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Poland have qualified for the 2022 World Cup in Qatar


Jun-09 16:32 first published at 16:32 PM

It was a campaign that went down to the wire, one that showcased Poland’s finest and worst qualities as a squad, but one that eventually concluded in victory. But now comes the hard part. Despite having one of the world’s most feared attackers among its ranks, the country’s recent past in the sport’s premier competition has been unsatisfactory to say the least. Given that this could be Robert Lewandowski’s final World Cup, what are the possibilities of him and his team succeeding in Qatar, and what does success entail?

Poland’s World Cup Achievements

The World Cup in Qatar in 2022 will be Poland’s ninth appearance, and aside from a golden period in the mid-1970s and 1980s, it has largely been a disappointment. The team qualified for four championships in a succession, beginning in Germany in 1974 and finishing third in both that year and eight years later in Spain. In the intervening years, the team advanced from the group stages in Argentina and Mexico, something they have failed to do in any of the three tournaments they have been since.

Expectations for Qatar in 2022

Poland is in the fortunate position of being a dark horse for the 2022 World Cup, with the potential to go all the way while facing little expectation and pressure. To borrow a poker term that their admirers all over the world who frequent a kasyno online are acquainted with, they can simply go all in, toss the dice, and see what happens.

Poland is a long shot to win in Qatar, according to the oddsmakers, but they are part of a large group of teams perched on the shoulders of the ten nations with a realistic possibility of winning. The first task for Czesaw Michniewicz will be to bring his team out of the group. Then it’s knockout football, which means anything can happen.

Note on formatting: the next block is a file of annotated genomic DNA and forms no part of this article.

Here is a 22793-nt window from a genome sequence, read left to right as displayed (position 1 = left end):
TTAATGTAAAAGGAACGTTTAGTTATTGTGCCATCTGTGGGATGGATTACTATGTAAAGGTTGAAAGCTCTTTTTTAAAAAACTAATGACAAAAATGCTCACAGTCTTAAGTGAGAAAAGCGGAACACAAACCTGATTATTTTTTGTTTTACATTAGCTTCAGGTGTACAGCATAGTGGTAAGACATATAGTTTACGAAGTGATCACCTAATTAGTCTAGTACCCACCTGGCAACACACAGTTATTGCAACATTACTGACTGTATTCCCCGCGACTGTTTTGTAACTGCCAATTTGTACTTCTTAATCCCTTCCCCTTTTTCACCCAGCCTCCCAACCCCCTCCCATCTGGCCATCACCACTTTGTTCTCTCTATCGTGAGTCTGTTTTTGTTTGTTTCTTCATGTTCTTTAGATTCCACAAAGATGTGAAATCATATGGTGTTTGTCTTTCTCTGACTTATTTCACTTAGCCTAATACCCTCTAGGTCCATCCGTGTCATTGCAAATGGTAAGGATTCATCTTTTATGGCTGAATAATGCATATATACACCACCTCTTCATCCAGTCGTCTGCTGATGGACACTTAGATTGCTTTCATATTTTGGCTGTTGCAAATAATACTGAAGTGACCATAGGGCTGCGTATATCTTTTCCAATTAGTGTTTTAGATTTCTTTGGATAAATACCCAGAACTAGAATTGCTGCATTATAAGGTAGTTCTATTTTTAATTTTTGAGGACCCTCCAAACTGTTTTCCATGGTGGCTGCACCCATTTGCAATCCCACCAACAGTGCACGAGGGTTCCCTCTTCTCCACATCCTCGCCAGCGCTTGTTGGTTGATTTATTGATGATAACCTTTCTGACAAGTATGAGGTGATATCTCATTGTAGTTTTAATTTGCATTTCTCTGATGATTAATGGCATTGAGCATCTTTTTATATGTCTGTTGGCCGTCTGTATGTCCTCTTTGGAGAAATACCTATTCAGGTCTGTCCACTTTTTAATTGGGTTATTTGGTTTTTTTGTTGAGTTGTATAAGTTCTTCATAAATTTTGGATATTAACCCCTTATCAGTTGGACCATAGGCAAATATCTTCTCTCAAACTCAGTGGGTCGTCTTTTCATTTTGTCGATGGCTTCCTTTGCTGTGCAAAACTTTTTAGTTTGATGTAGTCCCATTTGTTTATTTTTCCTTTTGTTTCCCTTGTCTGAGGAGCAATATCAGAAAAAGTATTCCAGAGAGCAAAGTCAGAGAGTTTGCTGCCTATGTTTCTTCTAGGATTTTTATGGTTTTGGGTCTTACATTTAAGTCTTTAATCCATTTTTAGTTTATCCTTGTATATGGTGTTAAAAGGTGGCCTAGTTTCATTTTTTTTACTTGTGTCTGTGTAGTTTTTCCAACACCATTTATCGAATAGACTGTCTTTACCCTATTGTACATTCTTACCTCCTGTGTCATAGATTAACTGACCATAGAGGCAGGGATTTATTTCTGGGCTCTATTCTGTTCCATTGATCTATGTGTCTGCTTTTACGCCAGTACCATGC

Group of Poland

News that stands out

Poland is in Group C with Argentina (now ranked fourth in the world), Mexico (ranked ninth), and Saudi Arabia (ranked 49th). Poland is rated 26th in the world. The top two players from each group advance to the knockout rounds. The draw could certainly have been tougher but, in all likelihood, it will come down to a shootout between Poland and Mexico to see who joins Argentina, and those two teams play each other first. That implies neither team has a chance to play their way into the tournament. Losing will mean qualification is practically ruled out, but a draw will very likely mean that it is goal difference that will decide, something no one will want. The match on the 22nd of November, then, could be one of the most keenly fought games of the group stages.


Argentina, led by Lionel Scaloni, has been in excellent form recently. A lot will be made of this being Messi’s last World Cup and, with all his problems at PSG, the diminutive number 10 will be eager to sign off his international career with his first World Cup success.


Despite their high ranking, Mexico did not impress during qualifying, failing to find the back of the net in far too many games. Head coach Gerardo “Tata” Martino came under a lot of pressure, and if they don’t win against Poland in that opening game, the pressure will only increase. They are solid and hard to break down, something that cannot be said of Mexico sides of the past, but it is at the other end of the field where they will struggle.

Saudi Arabia

Poland’s second game in Qatar is against the team both they and Mexico will need to beat to stand any chance of progression. Saudi Arabia raised some eyebrows by winning their qualification group, finishing ahead of Japan and Australia, both of whom have World Cup pedigree. They failed to carry that momentum through to the Asian Cup, however, and are ranked 49th for a reason. They will certainly be no pushovers and the conditions will suit them, but if Poland do manage to take all three points in their opening match, anything less in this game would be seen as a massive missed opportunity.

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